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post #21 of 29 Old 11-22-2016
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Re: buying a trailer bunks vs rollers Newport 17

You folks are all bent out of shape about the point loading of "rollers." Don't any of you folks use POPPETS to support your boat? Come on, they use (6) 12" by 12" pads to support boats up to 40 feet! Granted the weight is mostly on the keel, but um... thats POINT LOADING TOO!

My boat sits on its bilge primarily, and the rollers are on flexible arms, that cushion the boat... bunks are usually rigid.. Truth is ANY trailer if you don't adjust it correctly will distort a hull.

I've had every type of trailer in my last 3 boats... bunks (Capri 22), Poppets (Capri 25), and rollers (S2 7.9) I had bunks for that too. My boat is 4750lbs empty (not a light trailerable)..

My point (pun intended) to point loading is, that its a non issue, and even less an issue for the Newport 17.

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post #22 of 29 Old 11-22-2016
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Re: buying a trailer bunks vs rollers Newport 17

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Originally Posted by Squidd View Post
Ok so a roller is what about 3" wide... And the boat sits on what...maybe an inch...so 3 sq /in per roller.

A basic stand pad is what 12" x12" or 144 sq/in...so you would need about 48 rollers to equal the spread of one pad...

A basic bunk is what, a 2x6?, probably 8' to 10'...?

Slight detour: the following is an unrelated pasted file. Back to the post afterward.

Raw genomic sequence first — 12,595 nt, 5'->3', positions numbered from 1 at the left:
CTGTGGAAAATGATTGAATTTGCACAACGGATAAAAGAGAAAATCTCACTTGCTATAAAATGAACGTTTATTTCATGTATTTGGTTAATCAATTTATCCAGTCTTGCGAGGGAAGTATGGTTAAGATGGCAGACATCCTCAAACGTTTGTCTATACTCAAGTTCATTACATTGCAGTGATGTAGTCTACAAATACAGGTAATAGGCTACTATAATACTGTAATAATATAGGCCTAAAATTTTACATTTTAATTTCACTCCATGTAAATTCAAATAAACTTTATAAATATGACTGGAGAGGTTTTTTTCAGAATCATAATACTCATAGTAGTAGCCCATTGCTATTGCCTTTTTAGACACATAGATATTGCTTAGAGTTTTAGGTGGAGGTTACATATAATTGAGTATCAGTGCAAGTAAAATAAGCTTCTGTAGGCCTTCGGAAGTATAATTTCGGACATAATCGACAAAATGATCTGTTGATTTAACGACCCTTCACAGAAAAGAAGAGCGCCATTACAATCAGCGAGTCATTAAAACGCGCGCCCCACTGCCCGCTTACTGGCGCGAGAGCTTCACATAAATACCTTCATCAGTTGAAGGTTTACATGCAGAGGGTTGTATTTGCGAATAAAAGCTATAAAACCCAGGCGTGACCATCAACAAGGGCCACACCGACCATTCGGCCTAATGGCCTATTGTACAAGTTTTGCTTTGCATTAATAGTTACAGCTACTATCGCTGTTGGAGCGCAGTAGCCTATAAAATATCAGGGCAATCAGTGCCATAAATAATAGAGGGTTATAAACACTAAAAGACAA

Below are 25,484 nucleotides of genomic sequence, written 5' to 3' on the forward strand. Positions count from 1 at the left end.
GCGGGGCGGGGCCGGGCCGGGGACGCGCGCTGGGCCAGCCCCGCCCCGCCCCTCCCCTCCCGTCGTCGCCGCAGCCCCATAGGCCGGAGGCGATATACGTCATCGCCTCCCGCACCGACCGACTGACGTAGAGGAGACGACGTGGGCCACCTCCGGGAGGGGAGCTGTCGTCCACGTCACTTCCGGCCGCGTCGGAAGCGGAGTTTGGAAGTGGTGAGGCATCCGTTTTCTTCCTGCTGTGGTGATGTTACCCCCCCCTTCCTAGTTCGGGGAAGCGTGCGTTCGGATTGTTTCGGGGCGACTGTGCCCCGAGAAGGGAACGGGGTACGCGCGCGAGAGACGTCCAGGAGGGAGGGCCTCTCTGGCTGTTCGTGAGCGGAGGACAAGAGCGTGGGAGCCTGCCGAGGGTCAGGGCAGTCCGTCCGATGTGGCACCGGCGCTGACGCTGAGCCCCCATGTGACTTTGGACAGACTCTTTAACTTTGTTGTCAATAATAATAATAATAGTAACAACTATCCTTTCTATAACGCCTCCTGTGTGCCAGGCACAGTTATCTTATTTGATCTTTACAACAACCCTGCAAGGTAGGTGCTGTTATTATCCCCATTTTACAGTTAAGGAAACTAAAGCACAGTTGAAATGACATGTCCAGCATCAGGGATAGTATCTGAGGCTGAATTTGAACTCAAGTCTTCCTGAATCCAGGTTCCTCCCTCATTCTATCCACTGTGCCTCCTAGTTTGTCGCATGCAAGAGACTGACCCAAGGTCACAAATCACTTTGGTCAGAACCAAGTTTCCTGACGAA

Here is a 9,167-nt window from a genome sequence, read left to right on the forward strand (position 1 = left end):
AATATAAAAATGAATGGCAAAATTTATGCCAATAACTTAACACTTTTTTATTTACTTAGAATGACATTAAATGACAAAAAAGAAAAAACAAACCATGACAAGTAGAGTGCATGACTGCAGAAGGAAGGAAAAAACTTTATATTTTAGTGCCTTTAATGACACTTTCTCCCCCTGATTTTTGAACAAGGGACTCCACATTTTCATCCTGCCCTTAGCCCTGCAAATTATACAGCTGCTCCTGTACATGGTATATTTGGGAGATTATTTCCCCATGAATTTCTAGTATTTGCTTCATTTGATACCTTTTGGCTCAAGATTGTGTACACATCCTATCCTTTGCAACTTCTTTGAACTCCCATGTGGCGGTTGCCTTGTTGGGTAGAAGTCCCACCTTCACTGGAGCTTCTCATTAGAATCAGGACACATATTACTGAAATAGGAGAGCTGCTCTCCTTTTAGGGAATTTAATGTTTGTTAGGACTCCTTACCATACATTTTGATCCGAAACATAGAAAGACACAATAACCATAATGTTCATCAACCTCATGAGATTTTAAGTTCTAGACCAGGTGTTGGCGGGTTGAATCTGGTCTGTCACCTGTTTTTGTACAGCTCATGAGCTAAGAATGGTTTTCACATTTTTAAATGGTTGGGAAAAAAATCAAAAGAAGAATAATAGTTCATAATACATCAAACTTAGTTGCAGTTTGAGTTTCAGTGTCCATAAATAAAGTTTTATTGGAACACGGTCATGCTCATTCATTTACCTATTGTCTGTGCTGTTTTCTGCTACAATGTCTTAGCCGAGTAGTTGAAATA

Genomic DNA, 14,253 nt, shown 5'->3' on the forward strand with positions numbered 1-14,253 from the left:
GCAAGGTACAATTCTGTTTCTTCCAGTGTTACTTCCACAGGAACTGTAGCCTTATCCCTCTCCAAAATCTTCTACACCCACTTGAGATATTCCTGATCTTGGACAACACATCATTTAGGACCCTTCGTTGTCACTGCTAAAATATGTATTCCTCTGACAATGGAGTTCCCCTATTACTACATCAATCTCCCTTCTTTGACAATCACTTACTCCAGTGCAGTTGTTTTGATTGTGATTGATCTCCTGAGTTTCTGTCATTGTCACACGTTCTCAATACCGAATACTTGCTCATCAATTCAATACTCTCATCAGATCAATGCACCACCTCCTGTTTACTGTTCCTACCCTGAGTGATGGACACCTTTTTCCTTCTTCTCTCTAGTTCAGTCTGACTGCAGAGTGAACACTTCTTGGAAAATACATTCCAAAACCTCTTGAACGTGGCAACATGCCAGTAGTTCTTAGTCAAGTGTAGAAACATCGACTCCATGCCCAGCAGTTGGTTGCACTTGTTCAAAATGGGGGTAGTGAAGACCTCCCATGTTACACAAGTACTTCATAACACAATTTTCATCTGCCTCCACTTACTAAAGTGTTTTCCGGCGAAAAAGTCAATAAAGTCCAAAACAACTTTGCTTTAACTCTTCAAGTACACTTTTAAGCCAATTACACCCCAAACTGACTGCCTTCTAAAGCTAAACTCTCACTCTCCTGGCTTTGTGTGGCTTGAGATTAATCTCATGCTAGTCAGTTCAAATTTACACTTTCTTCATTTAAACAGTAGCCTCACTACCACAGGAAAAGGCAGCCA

Let's use an 8' bunk, 96" x 5 1/2" or 528 sq/in times two (one each side) or 1056 sq/in....

You would need 352 rollers to equal the support of a basic bunk trailer...

How many rollers you got ??? How much support you got ???
If the issue was that simple, you'd think there'd be an epidemic of sailboat hulls, and especially of powerboat hulls with hefty inboard V8 engines, that would be cracking like eggshells on roller bunk trailers, but they aren't. A boat doesn't need support under every square inch of it's surface. Even a trailer with fixed bunks only has narrow planks supporting it. Most of the boat's underwater surface has nothing but air supporting it when it's on a trailer. The hull's shape and inner reinforcement provides it rigidity. Moreover, about 1/3 of the weight of a typical swing keel boat rests on the trailer frame. The other 2/3 is supported by the rollers. On a fixed keel boat, most of the boat's weight rests on the trailer frame. The rollers only need to carry enough weight to keep the boat balanced upright.

The EZ Loader trailer manufacturing company, as well as other manufacturers, have built many thousands of roller bunk trailers since they were invented in the early 1950s. In this litigious world, if they were damaging peoples' boats, they would have gone out of business long ago.

My present boat weighs 13,000 lbs, and it is stored on the hard every winter, supported only by six jackstands with 12" flat plywood boards on top, and most of that 12 inches square doesn't even touch the hull's curved bottom.

If a boat hull would collapse under it's own weight without external support, it would be a pretty poor excuse for a boat.
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post #23 of 29 Old 11-22-2016
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Re: buying a trailer bunks vs rollers Newport 17

Scantlings for a power boat with a V8, a 13K displacement sailboat, and a Newport 17 are all very different. The thicker the layup schedule and corresponding hull support of heavy and or fast boats rollers vs bunks becomes less about point loading and more about moving boat on and off trailer. Sure float on and off is great but sometimes a particular launch ramp doesn't have the depth. A second point worth noting is the difference between a boat sitting on jack stands or storage trailer compared to diving down the highway at 60 mph loaded with gear and hitting pot holes towing light boat. Biggest variables are scantlings and proper strapping.

In the grand scheme of things roller vs bunk probably won't make much difference. Find a nice galvanized trailer that fits your boat grease the hubs, rinse the salt off and have fun. For what it is worth I vote bunks for the Newport 17.